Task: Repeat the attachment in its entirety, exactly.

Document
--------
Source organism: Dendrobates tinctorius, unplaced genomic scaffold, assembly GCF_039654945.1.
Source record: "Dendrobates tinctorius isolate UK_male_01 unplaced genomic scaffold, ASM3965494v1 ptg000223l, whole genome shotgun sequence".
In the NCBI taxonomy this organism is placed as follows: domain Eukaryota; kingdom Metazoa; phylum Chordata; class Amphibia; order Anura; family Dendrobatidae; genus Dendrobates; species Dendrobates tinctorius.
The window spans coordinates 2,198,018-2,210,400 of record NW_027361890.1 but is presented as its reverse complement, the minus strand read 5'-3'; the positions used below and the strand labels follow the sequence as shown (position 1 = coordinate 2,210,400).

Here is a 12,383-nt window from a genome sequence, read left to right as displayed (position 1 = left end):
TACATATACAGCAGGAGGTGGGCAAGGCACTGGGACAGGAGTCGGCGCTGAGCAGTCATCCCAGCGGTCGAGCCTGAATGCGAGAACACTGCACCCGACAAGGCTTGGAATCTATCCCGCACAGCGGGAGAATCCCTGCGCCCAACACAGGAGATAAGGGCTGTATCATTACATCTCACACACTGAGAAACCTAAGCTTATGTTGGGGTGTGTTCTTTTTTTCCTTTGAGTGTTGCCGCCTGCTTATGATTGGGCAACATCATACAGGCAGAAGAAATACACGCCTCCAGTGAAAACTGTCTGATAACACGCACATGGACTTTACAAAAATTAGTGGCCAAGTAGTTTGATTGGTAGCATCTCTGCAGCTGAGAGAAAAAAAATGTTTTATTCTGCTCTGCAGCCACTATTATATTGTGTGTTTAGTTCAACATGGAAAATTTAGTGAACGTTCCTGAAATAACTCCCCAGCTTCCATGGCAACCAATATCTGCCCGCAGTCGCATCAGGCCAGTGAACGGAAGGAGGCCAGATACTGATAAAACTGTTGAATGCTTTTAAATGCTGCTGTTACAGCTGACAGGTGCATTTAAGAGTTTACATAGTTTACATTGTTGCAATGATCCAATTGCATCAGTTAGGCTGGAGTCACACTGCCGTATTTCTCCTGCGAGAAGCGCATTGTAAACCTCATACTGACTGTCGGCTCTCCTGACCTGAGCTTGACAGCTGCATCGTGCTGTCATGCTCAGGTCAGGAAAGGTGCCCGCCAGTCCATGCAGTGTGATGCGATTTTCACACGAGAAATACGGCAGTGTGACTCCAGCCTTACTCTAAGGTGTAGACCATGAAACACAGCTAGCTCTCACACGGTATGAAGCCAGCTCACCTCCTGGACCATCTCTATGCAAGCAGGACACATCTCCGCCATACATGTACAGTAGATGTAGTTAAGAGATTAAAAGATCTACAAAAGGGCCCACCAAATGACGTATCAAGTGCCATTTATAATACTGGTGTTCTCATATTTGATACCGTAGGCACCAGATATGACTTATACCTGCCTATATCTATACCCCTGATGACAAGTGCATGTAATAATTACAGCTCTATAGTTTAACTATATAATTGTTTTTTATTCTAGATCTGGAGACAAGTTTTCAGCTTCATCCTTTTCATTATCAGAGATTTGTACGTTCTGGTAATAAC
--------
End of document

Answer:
Source organism: Dendrobates tinctorius, unplaced genomic scaffold, assembly GCF_039654945.1.
Source record: "Dendrobates tinctorius isolate UK_male_01 unplaced genomic scaffold, ASM3965494v1 ptg000223l, whole genome shotgun sequence".
In the NCBI taxonomy this organism is placed as follows: domain Eukaryota; kingdom Metazoa; phylum Chordata; class Amphibia; order Anura; family Dendrobatidae; genus Dendrobates; species Dendrobates tinctorius.
The window spans coordinates 2,198,018-2,210,400 of record NW_027361890.1 but is presented as its reverse complement, the minus strand read 5'-3'; the positions used below and the strand labels follow the sequence as shown (position 1 = coordinate 2,210,400).

Here is a 12,383-nt window from a genome sequence, read left to right as displayed (position 1 = left end):
TACATATACAGCAGGAGGTGGGCAAGGCACTGGGACAGGAGTCGGCGCTGAGCAGTCATCCCAGCGGTCGAGCCTGAATGCGAGAACACTGCACCCGACAAGGCTTGGAATCTATCCCGCACAGCGGGAGAATCCCTGCGCCCAACACAGGAGATAAGGGCTGTATCATTACATCTCACACACTGAGAAACCTAAGCTTATGTTGGGGTGTGTTCTTTTTTTCCTTTGAGTGTTGCCGCCTGCTTATGATTGGGCAACATCATACAGGCAGAAGAAATACACGCCTCCAGTGAAAACTGTCTGATAACACGCACATGGACTTTACAAAAATTAGTGGCCAAGTAGTTTGATTGGTAGCATCTCTGCAGCTGAGAGAAAAAAAATGTTTTATTCTGCTCTGCAGCCACTATTATATTGTGTGTTTAGTTCAACATGGAAAATTTAGTGAACGTTCCTGAAATAACTCCCCAGCTTCCATGGCAACCAATATCTGCCCGCAGTCGCATCAGGCCAGTGAACGGAAGGAGGCCAGATACTGATAAAACTGTTGAATGCTTTTAAATGCTGCTGTTACAGCTGACAGGTGCATTTAAGAGTTTACATAGTTTACATTGTTGCAATGATCCAATTGCATCAGTTAGGCTGGAGTCACACTGCCGTATTTCTCCTGCGAGAAGCGCATTGTAAACCTCATACTGACTGTCGGCTCTCCTGACCTGAGCTTGACAGCTGCATCGTGCTGTCATGCTCAGGTCAGGAAAGGTGCCCGCCAGTCCATGCAGTGTGATGCGATTTTCACACGAGAAATACGGCAGTGTGACTCCAGCCTTACTCTAAGGTGTAGACCATGAAACACAGCTAGCTCTCACACGGTATGAAGCCAGCTCACCTCCTGGACCATCTCTATGCAAGCAGGACACATCTCCGCCATACATGTACAGTAGATGTAGTTAAGAGATTAAAAGATCTACAAAAGGGCCCACCAAATGACGTATCAAGTGCCATTTATAATACTGGTGTTCTCATATTTGATACCGTAGGCACCAGATATGACTTATACCTGCCTATATCTATACCCCTGATGACAAGTGCATGTAATAATTACAGCTCTATAGTTTAACTATATAATTGTTTTTTATTCTAGATCTGGAGACAAGTTTTCAGCTTCATCCTTTTCATTATCAGAGATTTGTACGTTCTGGTAATAAC